I have had clarity in my plans for my Masters since almost day one. There was a hiccup after Stacia spoke to us last fall where I thought my focus on nature and young students was perhaps not my passion. I had concerns, until a fellow classmate talked me off of the ledge of confusion and back onto solid ground. Since that hiccup, I have been clear. I have taken my students outdoors, reflected on their activities, recorded conversations and discussed my ideas with fellow teachers and administrators. My goal has been to create a guide to help urban/inner city teachers of Kindergarten/Grade 1 students get outdoors and utilize the nature found in their communities. I focussed my bibliography last summer on technology with young children with a plan to link technology to the outdoor play activities that every child should have. I wrote my original research folder with my outdoor focus and I had my plan in mind with every step I took.

Last night, we had our break out room time in 515, and I had this shocking realization from the nowhere, that I had written it up wrong. That my thought process was not where it should be and my research topic was written from the wrong perspective.

My original idea for a guide is not the problem. I did however look at my topic of Environmental Education, and I realized that getting kids in urban centers out into nature wasn’t Environmental Education, but Self-Regulation. I am not talking about Self-Regulated Learning, but behaviours. The simple fact I realized is: my students are practicing their self-regulation when we are outside in nature. I know that play and nature are integral to the development of children. I know that teachers are concerned about taking children outside during instructional hours. I know that I get asked questions on how I cover curriculum while taking kids outside. I know that I still want to help teachers get outdoors with their students.But I also know, it is not about Environmental Education or Stewardship.

Today, however,  I spent an hour sitting in front of the UVic Library site pondering search terms and coming up blank. It feels almost like starting anew. I know I don’t have to begin completely again, but I have to find some time to sit down and really think about where I am going. It almost feels like a period of letting go.I am not a person who can switch gears from a plan quickly; I need to think, and let it all come.  I know the members of my fabulous cohort will have advice and I welcome it. I realize that I need to talk again with Valerie, organize a meeting with the librarians, and take down the big chart in the hallway where I have mapped out my plan. I’m back to my previous mantra of “Breathe. It will all be okay.”

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Muddy Buddy

Today when I walked into my classroom, I noticed a large Home Depot box. I was a little confused, as I didn’t remember ordering anything from the home renovation place, so imagine my surprise when I found out our Muddy Buddies were inside!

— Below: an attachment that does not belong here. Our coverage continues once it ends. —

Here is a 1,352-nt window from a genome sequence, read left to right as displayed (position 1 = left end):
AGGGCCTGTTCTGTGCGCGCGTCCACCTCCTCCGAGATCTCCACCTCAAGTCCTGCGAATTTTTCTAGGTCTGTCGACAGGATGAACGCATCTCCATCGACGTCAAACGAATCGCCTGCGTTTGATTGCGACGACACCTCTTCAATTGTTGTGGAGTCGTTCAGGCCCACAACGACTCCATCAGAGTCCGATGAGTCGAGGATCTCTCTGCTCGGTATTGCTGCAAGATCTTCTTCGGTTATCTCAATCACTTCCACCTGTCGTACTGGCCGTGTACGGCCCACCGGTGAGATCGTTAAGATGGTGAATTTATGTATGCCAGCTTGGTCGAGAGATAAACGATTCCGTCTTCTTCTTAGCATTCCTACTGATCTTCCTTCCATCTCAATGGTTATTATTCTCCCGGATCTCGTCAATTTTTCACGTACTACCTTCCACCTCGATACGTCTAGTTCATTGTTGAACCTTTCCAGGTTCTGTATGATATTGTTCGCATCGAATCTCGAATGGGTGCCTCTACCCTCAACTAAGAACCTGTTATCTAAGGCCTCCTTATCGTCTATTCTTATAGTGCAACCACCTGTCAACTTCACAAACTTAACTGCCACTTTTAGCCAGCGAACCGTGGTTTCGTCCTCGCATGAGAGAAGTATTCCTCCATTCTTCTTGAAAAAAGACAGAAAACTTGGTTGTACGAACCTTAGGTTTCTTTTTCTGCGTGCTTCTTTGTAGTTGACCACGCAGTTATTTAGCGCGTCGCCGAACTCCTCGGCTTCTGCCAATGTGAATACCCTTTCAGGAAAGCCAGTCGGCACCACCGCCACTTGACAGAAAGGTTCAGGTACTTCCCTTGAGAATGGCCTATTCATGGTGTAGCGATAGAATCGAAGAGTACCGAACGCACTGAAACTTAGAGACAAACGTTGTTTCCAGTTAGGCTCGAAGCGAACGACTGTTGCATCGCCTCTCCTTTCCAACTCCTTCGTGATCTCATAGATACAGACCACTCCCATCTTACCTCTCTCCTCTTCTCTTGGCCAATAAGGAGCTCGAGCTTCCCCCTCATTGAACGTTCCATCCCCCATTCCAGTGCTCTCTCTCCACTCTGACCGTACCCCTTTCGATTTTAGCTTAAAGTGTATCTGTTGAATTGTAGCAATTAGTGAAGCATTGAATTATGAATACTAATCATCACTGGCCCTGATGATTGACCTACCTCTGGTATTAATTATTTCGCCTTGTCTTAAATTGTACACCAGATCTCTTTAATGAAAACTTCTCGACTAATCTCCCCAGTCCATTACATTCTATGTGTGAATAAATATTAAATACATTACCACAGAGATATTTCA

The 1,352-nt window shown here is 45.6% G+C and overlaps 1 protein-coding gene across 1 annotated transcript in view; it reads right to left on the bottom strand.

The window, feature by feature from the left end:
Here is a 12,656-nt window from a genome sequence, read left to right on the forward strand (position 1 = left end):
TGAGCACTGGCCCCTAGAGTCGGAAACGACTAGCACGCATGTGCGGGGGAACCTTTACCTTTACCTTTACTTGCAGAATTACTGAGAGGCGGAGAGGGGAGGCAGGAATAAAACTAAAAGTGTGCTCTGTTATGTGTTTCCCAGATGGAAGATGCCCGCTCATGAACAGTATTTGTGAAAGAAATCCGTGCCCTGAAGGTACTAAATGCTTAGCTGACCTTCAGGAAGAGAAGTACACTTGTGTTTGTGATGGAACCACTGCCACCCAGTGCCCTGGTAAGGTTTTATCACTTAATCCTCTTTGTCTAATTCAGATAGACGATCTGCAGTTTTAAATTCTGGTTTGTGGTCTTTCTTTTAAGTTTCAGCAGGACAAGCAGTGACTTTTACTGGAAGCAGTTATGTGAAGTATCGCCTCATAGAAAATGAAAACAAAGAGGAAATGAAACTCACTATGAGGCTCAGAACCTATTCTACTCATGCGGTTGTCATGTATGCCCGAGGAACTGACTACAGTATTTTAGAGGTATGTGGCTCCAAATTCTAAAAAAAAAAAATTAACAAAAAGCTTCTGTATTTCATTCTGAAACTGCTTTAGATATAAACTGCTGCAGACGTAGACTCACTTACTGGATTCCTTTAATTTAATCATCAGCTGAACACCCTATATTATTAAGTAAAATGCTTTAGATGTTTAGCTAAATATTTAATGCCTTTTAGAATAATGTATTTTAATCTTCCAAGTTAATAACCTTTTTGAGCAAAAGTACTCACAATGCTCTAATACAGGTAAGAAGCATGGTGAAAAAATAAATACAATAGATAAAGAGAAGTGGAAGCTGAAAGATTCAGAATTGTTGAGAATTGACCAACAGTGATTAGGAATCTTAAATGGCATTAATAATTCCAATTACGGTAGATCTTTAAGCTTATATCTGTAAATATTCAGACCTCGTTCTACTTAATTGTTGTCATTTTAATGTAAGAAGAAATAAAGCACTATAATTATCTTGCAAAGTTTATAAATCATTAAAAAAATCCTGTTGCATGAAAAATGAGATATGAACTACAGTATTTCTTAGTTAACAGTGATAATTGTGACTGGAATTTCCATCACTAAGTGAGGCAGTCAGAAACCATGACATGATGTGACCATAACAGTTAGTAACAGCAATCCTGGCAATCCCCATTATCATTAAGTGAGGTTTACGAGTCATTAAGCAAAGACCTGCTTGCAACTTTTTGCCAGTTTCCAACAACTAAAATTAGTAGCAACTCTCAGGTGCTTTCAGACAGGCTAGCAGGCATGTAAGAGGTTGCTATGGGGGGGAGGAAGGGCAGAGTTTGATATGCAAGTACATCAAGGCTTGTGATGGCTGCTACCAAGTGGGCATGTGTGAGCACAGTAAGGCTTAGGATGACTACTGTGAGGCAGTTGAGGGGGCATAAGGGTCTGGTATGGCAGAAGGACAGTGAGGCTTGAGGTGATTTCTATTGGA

For those of you unaware of what a Muddy Buddy is, imagine a waterproof onesie with one zipper from the left kneecap to the neck. It has Velcro adjustments for the cuffs and the ankles. When this outfit is on and done up with boots, the little person inside can go outdoors and run, jump, splash, roll, dig and basically be in nature without worrying about getting wet, dirty or scuffed. Some people may wonder why I wanted these so badly for my kindergarten classroom. Easy answer: 20 kids with wet clothing all needing to change or call home. The Muddy Buddy lets us go and get dirty without worrying and being uncomfortable.

Muddy Buddy

The kids all tried one on and were given one for their hooks. After lunch, it was time to take them out for a trial run. People may not realize this, but part of Kindergarten is learning simply how to dress oneself. The first 15 minutes for Muddy Buddy time was simply figuring out where ones legs go, how to zip up an industrial strength zipper, and what to do with the Velcro. This lesson will need to be repeated many times before we all know how to get into the suit, but once they are in it, we are ready to roll (literally).

We started off out outdoor exploration today by finding our tulips and daffodils that we planted back in October. Unbelievably enough, they are coming up. The observations included:

  • I planted mine over here and there is nothing there. Why not?
  • Look at how there is one stem here and 3 over here.
  • This one has paper peeling off it.
  • Why isn’t the pumpkin we planted growing?
  • It looks like a water plant.

There was so much comparative language going on over height, number, and even colour of the sprouts. I only pray that we do not get a sudden freeze and kill all of them.